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From Antitrust Law Daily, January 9, 2014

Challenge to wedding product maker’s minimum retail pricing policies fails

By Jeffrey May, J.D.

House of Brides, Inc.—an online and brick-and-mortar retailer of bridal gowns—has failed to state antitrust claims against Alfred Angelo, Inc.—a designer/manufacturer of wedding dresses—based on the manufacturer’s minimum retail pricing policies, the federal district court in Chicago has ruled. Although the court considered it doubtful that the deficiencies in the complaint could be remedied, dismissal was without prejudice (House of Brides, Inc. v. Alfred Angelo, Inc., January 8, 2014, Tharp, J.).

For more than 40 years, House of Brides was an authorized dealer of Alfred Angelo wedding products. In 2010, Alfred Angelo implemented policies that included both a Manufacturer’s Suggested Retail Price (MSRP) and a Minimum Pricing Policy (MPP). The MSRP represented the expected retail price for online sales, and the MPP represented the minimum price for products sold at brick-and-mortar stores. The MSRP was purportedly set substantially higher than the MPP in order to prevent the plaintiff from competing with retail stores.

House of Brides refused to agree to the minimum pricing policies. The manufacturer ceased supplying dresses to House of Brides.

House of Brides alleged that Alfred Angelo’s conduct reduced competition in the market for Alfred Angelo wedding products by forcing consumers to pay artificially high prices. Additionally, the retailer contended that it was unable to fill existing customer orders or convert prospective customer inquiries into orders.

At the outset, the court ruled that the per se rule was inapplicable to the alleged agreements. Alfred Angelo contended that House of Brides failed to plead horizontal agreements that would trigger the per se rule. The conduct arose in the context of a “dual distribution” system. Alfred Angelo was both a manufacturer and retail distributor of its products. It operated a dealership on the same market level as one or more of its customers, the court explained.

Next, the court rejected the plaintiff’s relevant product market, which was limited to the Alfred Angelo brand, for purposes of judging the reasonableness of the alleged agreements. A single brand may constitute a relevant product market, the court noted. However, House of Brides did not support its proposed product market by alleging that many customers “do not consider other accessories suitable substitutes,” and that customers would not substitute other accessories for Alfred Angelo products even in the face of a “significant, non-transitory increase in the price” of Alfred Angelo brand products.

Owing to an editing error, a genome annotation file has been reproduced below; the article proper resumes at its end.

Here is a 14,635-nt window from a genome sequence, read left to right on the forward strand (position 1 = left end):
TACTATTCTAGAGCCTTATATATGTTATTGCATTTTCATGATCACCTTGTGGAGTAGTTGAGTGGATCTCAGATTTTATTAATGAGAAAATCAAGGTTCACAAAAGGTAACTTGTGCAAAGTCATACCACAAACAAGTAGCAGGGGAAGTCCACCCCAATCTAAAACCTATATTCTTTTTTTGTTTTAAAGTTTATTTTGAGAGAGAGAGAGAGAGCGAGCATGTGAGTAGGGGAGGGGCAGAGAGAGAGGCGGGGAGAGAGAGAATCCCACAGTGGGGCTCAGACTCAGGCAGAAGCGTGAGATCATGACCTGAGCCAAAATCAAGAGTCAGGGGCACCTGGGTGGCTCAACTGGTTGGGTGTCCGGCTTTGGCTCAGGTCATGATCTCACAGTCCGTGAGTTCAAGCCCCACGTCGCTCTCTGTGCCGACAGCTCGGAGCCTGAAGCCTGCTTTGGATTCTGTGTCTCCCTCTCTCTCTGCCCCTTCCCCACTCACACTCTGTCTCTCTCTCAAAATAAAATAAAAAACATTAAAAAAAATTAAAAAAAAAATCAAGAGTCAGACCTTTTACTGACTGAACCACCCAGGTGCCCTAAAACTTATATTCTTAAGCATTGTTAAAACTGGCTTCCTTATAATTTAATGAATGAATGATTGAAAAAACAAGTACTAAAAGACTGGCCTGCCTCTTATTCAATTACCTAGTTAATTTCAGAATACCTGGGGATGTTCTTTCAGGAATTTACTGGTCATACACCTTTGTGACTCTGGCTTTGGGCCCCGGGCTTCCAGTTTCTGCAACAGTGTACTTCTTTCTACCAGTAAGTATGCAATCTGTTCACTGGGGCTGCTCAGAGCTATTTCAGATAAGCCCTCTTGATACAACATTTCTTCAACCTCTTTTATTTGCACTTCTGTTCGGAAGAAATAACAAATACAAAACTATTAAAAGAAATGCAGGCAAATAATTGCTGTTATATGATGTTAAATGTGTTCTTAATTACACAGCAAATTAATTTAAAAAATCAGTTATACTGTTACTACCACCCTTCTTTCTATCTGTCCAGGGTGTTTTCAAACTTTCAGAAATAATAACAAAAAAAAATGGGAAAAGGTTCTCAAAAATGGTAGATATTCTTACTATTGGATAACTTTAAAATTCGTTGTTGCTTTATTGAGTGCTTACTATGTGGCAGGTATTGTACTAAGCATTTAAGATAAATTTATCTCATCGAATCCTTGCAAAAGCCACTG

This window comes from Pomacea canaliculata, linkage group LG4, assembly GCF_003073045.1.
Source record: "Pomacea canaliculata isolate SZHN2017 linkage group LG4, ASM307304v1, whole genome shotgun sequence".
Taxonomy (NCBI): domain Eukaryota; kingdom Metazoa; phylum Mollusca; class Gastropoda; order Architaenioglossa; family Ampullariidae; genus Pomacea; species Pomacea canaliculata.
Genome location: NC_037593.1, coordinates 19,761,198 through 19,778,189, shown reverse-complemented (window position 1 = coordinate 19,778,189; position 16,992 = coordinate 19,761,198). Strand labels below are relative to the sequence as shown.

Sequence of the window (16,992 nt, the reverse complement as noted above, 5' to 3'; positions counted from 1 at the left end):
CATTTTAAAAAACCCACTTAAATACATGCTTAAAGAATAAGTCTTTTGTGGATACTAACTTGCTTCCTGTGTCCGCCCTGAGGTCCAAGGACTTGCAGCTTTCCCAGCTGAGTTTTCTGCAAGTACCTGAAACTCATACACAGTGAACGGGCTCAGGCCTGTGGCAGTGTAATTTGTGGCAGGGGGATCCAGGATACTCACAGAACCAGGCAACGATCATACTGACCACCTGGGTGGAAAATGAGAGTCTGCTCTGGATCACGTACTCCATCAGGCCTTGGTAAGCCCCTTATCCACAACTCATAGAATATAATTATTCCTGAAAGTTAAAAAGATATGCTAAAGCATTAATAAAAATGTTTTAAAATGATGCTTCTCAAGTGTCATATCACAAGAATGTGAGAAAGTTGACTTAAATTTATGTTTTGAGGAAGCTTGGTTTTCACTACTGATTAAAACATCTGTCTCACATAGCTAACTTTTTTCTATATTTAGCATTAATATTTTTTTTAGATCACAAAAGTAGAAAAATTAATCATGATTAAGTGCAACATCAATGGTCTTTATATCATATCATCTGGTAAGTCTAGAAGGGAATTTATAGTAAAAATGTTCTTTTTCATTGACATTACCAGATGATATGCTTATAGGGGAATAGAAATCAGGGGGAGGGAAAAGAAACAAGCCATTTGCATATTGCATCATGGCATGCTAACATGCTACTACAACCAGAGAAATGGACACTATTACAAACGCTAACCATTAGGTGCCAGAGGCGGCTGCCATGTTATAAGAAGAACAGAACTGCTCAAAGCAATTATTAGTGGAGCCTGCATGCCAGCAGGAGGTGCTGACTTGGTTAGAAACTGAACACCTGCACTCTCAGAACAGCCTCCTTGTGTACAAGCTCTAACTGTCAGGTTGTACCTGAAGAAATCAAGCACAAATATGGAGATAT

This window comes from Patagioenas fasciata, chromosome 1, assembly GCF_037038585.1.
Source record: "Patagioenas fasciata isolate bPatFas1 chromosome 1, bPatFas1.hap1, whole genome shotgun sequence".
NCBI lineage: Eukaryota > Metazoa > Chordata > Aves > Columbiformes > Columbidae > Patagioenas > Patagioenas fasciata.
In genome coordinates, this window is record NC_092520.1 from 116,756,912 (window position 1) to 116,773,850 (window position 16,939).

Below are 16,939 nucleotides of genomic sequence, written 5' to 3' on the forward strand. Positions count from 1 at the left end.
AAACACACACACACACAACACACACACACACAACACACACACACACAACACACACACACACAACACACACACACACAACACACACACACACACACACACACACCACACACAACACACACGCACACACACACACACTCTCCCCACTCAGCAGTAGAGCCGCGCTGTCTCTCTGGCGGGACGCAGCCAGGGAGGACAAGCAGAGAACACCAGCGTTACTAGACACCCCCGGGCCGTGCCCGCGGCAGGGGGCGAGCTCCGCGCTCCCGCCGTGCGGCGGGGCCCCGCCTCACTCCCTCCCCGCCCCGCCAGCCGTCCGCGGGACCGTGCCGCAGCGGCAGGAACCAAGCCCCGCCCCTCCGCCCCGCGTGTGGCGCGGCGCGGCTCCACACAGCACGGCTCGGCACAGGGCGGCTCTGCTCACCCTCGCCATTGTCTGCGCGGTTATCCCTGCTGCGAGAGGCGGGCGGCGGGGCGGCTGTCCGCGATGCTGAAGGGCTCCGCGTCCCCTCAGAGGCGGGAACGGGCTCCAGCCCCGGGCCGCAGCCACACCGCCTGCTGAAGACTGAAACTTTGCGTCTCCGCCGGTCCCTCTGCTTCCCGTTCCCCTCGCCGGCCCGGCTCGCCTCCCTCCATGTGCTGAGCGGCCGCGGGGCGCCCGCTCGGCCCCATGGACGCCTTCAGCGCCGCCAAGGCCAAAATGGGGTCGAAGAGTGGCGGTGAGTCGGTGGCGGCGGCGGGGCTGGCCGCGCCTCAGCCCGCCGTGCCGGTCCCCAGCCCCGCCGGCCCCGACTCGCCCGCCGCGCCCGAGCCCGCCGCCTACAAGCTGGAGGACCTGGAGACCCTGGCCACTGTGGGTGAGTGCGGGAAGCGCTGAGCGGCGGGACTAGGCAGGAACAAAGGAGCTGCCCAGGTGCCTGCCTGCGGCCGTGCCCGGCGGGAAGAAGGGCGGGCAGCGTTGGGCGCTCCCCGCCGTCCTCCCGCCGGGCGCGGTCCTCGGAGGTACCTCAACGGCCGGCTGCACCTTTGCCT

“The choices available to consumers planning weddings clearly encompass products interchangeable for those carrying the Alfred Angelo label,” the court explained. The failure to identify a relevant product market was fatal to the conspiracy claims.

Robinson-Patman Act claim. To supports its Robinson-Patman Act price discrimination claim, House of Brides contended that it was terminated by Alfred Angelo for noncompliance with the manufacturer’s pricing policies, even though other distributors offered Alfred Angelo products for sale online below both the MSRP and MPP and Alfred Angelo discounted its own products below the prices set in these policies both online and in brick-and-mortar stores. However, the court concluded that Alfred Angelo’s efforts to enforce minimum prices across its dealer network, even if unsuccessful, undermined, rather than supported, a price discrimination claim.

Further, the complaint failed to state that retail competitors paid a different price to purchase Alfred Angelo products in any transaction, contemporaneous or otherwise. This alone warranted dismissal of the price discrimination claim, the court noted. Alfred Angelo’s refusal to sell its products to House of Brides was simply an enforcement mechanism to achieve uniform retail pricing; it was not a viable alternative basis for a Robinson-Patman Act claim.

Tortious interference with business expectancy claim. The court also rejected a claim under Illinois law for “tortious interference with business expectancy.” House of Brides failed to state a claim that Alfred Angelo intentionally interfered with its existing and prospective customer relationships by attempting to fix a minimum price or by failing to deliver Alfred Angelo clothing for sale in House of Brides stores.

This is Case: 1:11-cv-07834.

Attorneys: James Kenneth Borcia (Tressler LLP) for House of Brides, Inc. Peter E. Cooper (Lawrence, Kamin, Saunders & Uhlenhop) for Alfred Angelo, Inc.

Companies: House of Brides, Inc.; Alfred Angelo, Inc.

MainStory: TopStory Antitrust FranchisingDistribution IllinoisNews

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